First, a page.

The aim of scientific communication is to achieve complete transparency, to ensure that all the relevant empirical facts and arguments are explicitly and honestly stated, free of rhetorical devices, metaphors and subtly slanted adjectives. Such truthfulness is not always achieved by any means, but it remains an ideal continually reinforced by good editors and peer pressures.
None of this is true for Art which thrives on subtle suggestion, metaphor, nuance and careful selection of material to create an at least partly predetermined impression on the audience. Truthfulness in art is emotional and subjective and must find some point of resonance with the mind of the viewer or reader. Thus it is widely believed that art is strongly tied to time and place and can only be understood in context.
But such a formulation, though in some sense undoubtedly true, leaves open questions of merit, originality and universality. These issues are the meat and drink of art historians and literary scholars though most of us amateurs make do with the odds and ends we pick up in unsystematic reading and conversation. So, despite my sometimes acute feelings of historical and analytical inadequacy in this area, I try to get on with the act of creation (or rather interpretation) hoping that critical introspection and the occasional dip into “theory” will help me up my own evolutionary curve.
In this post I want to look at some of the landscape images from the previous entry “36 Hours in the South-Western Cape”. In particular I want to explore a common theme in these landscapes: tiny human habitations overshadowed by the majestic and overwhelming vertical cliffs looming over them. Such scenes in the South African context are best represented by the landscape painter, Gabriel de Jongh who, in this respect, carried on in the same tradition as his more famous father, Tinus.
The father still carries some weight in the South African art world but the paintings of Gabriel are probably dismissed as accomplished kitsch by most modern critics. Nevertheless, the romantic and naturalist genre they represented clearly appealed strongly to the popular imagination. Why?
I surmise that the juxtaposition of relatively puny human structures and the gigantic forces of nature strikes a universal psychological cord in human aesthetic consciousness. Yet this theme, as far as I am aware, only emerged in the 18th century. Certainly it is not a feature of the hunter-gatherer art to be found all over South Africa or, indeed, earlier European paintings.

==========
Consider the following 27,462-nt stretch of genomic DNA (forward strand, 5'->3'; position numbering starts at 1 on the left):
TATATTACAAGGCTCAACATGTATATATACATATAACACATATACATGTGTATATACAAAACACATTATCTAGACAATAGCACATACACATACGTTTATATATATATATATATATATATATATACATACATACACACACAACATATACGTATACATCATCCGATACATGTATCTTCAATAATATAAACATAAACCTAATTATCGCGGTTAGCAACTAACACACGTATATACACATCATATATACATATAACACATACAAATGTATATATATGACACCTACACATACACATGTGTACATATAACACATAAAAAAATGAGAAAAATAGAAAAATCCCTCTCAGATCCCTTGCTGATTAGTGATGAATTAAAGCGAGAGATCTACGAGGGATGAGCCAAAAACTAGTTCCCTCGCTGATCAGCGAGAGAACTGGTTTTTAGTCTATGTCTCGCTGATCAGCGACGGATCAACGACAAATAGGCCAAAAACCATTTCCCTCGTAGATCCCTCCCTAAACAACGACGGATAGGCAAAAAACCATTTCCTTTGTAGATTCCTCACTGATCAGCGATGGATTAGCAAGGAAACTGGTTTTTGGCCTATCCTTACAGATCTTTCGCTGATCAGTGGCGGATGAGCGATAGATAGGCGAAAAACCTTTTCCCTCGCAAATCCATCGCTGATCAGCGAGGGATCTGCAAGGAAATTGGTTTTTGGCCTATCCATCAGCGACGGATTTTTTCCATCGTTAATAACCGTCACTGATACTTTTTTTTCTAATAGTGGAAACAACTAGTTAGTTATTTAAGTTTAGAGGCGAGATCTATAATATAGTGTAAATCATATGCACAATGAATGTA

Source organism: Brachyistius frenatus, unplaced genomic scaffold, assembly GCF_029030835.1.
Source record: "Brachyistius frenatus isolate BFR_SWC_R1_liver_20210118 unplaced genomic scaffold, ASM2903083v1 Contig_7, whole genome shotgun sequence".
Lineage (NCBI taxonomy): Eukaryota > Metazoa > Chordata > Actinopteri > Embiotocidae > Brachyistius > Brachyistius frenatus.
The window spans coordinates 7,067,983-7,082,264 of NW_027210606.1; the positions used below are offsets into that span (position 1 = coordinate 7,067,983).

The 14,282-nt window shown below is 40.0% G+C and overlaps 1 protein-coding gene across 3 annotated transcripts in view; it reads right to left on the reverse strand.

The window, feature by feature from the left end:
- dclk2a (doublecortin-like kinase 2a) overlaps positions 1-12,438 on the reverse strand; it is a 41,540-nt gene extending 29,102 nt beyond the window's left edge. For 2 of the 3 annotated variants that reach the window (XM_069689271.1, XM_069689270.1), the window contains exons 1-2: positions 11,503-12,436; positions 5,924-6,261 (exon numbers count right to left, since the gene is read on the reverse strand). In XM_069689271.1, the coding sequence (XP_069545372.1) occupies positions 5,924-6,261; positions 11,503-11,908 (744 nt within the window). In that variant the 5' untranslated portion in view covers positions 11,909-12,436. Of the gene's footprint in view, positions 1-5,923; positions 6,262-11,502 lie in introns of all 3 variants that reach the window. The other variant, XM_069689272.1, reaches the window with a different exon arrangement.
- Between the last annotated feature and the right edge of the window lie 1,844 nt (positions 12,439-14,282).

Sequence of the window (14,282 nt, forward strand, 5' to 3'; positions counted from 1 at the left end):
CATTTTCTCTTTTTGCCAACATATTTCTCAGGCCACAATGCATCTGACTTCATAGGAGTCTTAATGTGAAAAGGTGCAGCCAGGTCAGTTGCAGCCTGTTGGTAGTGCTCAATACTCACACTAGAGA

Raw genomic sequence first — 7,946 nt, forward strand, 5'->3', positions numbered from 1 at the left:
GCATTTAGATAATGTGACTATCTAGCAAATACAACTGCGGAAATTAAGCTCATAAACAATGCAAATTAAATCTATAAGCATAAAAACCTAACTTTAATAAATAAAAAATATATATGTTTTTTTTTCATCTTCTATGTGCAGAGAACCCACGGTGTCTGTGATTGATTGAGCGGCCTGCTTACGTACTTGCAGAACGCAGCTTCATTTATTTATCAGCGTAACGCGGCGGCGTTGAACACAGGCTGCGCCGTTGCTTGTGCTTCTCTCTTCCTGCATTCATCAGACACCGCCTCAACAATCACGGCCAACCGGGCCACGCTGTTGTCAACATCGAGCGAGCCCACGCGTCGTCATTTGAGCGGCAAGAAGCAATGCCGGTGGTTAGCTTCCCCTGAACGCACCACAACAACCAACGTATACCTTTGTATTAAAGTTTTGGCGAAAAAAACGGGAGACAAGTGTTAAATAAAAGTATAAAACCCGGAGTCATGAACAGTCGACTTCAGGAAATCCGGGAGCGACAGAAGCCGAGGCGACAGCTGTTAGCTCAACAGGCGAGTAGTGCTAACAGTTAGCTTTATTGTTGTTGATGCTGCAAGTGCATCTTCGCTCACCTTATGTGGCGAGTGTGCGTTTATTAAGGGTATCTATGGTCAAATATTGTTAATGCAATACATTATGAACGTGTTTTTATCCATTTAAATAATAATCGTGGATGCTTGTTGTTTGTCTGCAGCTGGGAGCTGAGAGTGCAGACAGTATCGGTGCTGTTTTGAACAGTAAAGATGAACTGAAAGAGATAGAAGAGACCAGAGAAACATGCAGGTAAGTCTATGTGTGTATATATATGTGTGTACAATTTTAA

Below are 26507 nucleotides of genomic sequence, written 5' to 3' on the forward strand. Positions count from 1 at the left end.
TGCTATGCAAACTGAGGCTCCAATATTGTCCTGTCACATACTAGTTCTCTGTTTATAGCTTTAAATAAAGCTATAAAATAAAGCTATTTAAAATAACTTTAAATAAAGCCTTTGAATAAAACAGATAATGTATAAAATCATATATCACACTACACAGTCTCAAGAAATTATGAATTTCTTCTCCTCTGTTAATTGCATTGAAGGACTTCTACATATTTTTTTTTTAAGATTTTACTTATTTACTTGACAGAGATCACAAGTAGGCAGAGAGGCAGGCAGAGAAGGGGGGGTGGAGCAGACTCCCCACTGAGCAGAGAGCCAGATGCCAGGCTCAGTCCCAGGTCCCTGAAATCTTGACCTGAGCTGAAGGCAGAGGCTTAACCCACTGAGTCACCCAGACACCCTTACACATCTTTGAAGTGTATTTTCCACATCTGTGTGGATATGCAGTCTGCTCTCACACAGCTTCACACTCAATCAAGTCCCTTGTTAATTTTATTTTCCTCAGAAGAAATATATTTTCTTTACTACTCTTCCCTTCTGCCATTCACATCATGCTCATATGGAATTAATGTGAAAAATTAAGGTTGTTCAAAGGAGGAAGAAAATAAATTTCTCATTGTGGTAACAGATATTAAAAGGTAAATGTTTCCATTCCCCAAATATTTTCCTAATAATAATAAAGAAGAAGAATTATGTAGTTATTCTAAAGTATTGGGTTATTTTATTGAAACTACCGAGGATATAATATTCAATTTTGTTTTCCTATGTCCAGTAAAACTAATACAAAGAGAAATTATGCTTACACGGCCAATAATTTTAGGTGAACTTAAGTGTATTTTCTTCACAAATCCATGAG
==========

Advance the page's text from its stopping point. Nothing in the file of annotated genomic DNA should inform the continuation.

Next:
Perhaps such art could only truly arise when humans had achieved some mastery over nature and were thus not pre-occupied with simple survival. Perhaps too, it reflected a disgust at the excesses of modern industrialisation and required the mobility of an educated, leisure class who found an escape from the noise and ugliness of industrialised Western cities in the still wild places of Europe and the colonies.
But why the frequent need to insert some evidence of human presence into images of rampant and magnificent nature? Part may have come from the juxtaposition of the puny, but also heroic and resilient, human presence in the midst of an impervious and merciless nature. But I would also like to suggest that nature without some evidence of human consciousness is empty. It requires consciousness, only available from human beings, to acquire the soul and poignancy of true art.
Many would challenge this assertion. For example, photographic images of wild animals set in vast natural landscapes are popular and potent. Can animals serve as surrogates for humans? Perhaps to some extent, yes. Does this negate the validity of the argument that evidence of human presence amplifies the emotional voltage of landscape pictures? I don’t think so. Try looking at the landscapes included in this post while imagining them without the buildings, vines and other traces of human presence.
So while these landscapes are following, not extending, the well-established romantic tradition of Man in Nature, they do tap into a universal human response. True art they are not, but they will one day go to form part of a tapestry of images (and maybe words and music) which depict one response to human existence in a unique corner of our planet. Perhaps, if lucky and persevering, some of that will reach the threshold of real art.